Well, did you watch any of LIV Golf’s 2024 season-opener in Mexico? If the idea of tuning in tickled your fancy, or at least lightly brushed something close to your fancy, then you could stream all the action on YouTube.

Now, I appreciate that some of you, whose idea of a technologically advanced media outlet is Ceefax, may have just read that sentence and are perhaps now muttering, ‘what the Dickens is YouTube?’

In a nutshell, it’s a worldwide online video sharing and social media platform that primarily uses the VP9 and H.264/MPEG-4 AVC video codecs and the Dynamic Adaptive Streaming over HTTP protocol. I bet that’s what you were going to say once you’d had a little think about it, eh? Now that we’ve clarified all that, let’s crack on.

Out of curiosity more than giddy enthusiasm, I stuck my head through LIV’s YouTube window for the odd gander over the weekend and, to be honest, I’m still not sure what to make of it all. That probably sums up my general feeling about much of what is going on in men’s golf at the moment too. Shrugging, wearied befuddlement.

As we’ve said before about LIV’s broadcast offering, the one thing it benefits from, at least, is the lack of adverts. By and large, it’s just golf shot after golf shot. And for folk who just want to watch golf shot after golf shot – you know, the reason people tune in to watch golf – then it’s almost bordering on revolutionary.

Let’s face it, nothing generates more harrumphing and grumbling among avid golf viewers than the relentless interruptions of the commercial break.

There are times, for instance, when it feels like the PGA Tour coverage manages to shoehorn in an advert in the brief swoosh of time that elapses between a player getting his club to the top of the backswing and coming down again to clatter the ruddy ba’. No wonder baffies occasionally get flung at the idiot box.

In the end, Chile’s Joaquin Niemann edged out Sergio Garcia at the fourth play-off that was concluded under the beaming light of the 18th green’s electronic leaderboard as darkness descended. It was quite the finish.

Jon Rahm, making his debut on the LIV circui, was right in the thick of it until he bogeyed his last two holes during an entertaining finale while the top-10 also featured such luminaries as Dustin Johnson, Brooks Koepka, Tyrrell Hatton, Cameron Smith and Louis Oosthuizen. It was a hardly a diddy leaderboard, was it?

But the whole thing still has a gimmicky air about it and the team element, the part of the format that LIV champions so strongly, still feels as if it has no wider resonance.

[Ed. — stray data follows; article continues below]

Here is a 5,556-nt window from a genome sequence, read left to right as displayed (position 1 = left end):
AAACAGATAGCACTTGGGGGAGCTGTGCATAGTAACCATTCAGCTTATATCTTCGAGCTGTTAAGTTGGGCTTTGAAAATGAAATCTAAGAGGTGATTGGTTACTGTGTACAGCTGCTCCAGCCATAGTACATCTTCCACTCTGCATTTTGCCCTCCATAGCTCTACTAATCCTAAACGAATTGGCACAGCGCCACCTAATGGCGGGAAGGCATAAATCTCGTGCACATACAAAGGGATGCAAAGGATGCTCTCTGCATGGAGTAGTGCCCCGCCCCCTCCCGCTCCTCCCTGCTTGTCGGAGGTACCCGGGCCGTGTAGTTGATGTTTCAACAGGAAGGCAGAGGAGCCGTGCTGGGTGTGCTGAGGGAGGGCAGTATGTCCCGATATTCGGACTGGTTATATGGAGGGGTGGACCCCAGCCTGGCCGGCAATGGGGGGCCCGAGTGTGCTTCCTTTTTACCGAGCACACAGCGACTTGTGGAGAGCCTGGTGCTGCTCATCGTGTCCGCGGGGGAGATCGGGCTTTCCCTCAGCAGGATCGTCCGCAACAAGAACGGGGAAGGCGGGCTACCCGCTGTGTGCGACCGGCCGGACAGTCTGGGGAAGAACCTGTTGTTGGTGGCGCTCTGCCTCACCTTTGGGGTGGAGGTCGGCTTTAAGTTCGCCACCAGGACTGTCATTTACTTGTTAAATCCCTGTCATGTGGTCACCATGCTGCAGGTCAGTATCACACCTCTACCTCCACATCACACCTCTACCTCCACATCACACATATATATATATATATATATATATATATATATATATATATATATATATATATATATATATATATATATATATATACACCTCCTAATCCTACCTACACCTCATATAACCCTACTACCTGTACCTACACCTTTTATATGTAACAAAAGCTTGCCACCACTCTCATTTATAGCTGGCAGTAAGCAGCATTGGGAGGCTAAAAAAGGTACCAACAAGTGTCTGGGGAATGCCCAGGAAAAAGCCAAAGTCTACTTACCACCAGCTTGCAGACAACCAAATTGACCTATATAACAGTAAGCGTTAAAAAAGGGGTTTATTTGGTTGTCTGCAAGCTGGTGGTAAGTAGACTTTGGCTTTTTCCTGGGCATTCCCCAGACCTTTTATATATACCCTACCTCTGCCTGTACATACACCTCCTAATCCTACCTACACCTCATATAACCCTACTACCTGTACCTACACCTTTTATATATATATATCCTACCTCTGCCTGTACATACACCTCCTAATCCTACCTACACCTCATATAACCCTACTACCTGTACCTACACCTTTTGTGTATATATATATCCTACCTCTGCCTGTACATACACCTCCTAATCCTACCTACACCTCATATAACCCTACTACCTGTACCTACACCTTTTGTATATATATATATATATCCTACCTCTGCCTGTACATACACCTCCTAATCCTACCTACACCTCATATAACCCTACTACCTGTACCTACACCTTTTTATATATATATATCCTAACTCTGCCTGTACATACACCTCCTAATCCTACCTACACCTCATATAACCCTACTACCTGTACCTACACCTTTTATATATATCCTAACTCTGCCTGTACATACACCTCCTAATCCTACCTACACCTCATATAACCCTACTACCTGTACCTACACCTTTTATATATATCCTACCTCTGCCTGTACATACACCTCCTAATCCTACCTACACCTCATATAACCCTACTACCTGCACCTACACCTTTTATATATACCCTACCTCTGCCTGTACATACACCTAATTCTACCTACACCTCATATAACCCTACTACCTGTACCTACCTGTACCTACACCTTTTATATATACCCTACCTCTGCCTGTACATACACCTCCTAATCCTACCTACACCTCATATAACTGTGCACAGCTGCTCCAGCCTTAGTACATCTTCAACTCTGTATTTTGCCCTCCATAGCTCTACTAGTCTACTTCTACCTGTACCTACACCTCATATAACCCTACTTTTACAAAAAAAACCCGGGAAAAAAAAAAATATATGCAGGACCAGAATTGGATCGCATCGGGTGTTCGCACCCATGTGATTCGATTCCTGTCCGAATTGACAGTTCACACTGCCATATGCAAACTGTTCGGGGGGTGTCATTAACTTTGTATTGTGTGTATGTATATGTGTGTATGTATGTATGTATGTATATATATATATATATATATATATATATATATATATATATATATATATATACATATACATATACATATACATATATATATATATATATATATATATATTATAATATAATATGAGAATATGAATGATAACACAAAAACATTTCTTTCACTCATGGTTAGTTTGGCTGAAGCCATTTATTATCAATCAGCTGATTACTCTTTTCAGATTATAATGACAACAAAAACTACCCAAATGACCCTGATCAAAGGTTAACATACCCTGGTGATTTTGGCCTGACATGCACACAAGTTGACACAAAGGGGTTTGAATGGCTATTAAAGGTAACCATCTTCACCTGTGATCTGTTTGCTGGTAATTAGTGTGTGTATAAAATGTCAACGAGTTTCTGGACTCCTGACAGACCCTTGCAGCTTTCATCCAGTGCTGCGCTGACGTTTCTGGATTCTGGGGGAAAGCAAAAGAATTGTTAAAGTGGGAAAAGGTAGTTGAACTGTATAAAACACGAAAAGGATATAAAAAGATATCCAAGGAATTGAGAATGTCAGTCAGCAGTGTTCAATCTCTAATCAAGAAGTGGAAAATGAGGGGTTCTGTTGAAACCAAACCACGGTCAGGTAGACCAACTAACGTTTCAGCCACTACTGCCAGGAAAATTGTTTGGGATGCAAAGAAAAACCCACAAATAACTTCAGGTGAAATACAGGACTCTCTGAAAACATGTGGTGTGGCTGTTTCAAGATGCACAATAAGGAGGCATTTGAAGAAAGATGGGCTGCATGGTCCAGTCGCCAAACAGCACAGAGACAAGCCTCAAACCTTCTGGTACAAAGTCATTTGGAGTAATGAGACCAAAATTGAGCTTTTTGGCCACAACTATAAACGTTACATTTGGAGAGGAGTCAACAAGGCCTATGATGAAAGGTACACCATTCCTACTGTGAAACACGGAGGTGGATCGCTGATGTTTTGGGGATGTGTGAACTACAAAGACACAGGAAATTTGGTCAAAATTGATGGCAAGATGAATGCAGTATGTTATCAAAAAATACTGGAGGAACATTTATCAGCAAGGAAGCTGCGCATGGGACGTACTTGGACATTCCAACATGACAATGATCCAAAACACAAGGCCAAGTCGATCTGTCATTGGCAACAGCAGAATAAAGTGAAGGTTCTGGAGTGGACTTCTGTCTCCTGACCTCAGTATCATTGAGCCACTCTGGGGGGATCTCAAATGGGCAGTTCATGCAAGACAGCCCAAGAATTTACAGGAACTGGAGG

Rahm’s own four-man Legion XIII won the team event but he was so cheesed off about missing out on the individual title, the broadcasters had to do a bit of coaxing to get him to acknowledge that team success. The Ryder Cup it is not.

The music, meanwhile, that gets pumped around the venue doesn’t help its credibility, particularly when things are heating up at the sharp end. The sight of major winners and some of the best players in the world mulling over a 7-iron while the ‘doof-doof’ of various clap-and-shoogle tunes drift along in the background only adds to the slightly surreal spectacle. It all still feels like an exhibition. Albeit one with a first prize of $4 million.

Music, of course, is another of LIV’s things. It’s ‘Golf But Louder’ and all that eye-rolling marketing jazz. Whenever talk of music and golf crops up, I’m always reminded of good old Colin Montgomerie’s seething response when he was distracted by some disco hits blaring from a hospitality tent during a Spanish Open. “Is this a f***ing party or is it a golf tournament?” he hissed through clenched teeth.

After three-putting, you half expected Monty to be accompanied by his own soundtrack with, perhaps, the tumultuous strains of the Ride of Valkyries building to a crescendo as he thundered through the assembled golf writers like a wrecking ball ploughing into a condemned building.

But I digress. LIV’s 2024 campaign is off and running. A £3 billion deal, meanwhile, involving the PGA Tour and a posse of private equity investors known as the Strategic Sports Group (SSG) has been signed and sealed.

Negotiations involving the PGA Tour, the DP World Tour and the Saudi Public Investment Fund (PIF) that bankrolls LIV are still on-going. Are you keeping up? Of course you’re not. You’re all scunnered by it.

Jordan Spieth said bluntly last week that the PGA Tour doesn’t need the PIF money, now that the SSG war chest has been secured.

Rory McIlroy countered Spieth’s flippant dismissal of the PIF, however, and insisted it’s best to keep the Saudis on side and work towards finalising a deal with them too. Keep your enemies close and all that.

Amid the on-going, complex negotiations, the guarantees of personal enrichment and the slog towards some kind of unification that would get all the best players competing against each other again, Adam Scott, the former Masters champion, made a pertinent point.

“Ultimately, no one will benefit if the fans aren’t excited to keep watching the best tournaments in the world,” he said.

Forget rummaging around on YouTube. If this fractured mess goes on much longer, we may all just switch off.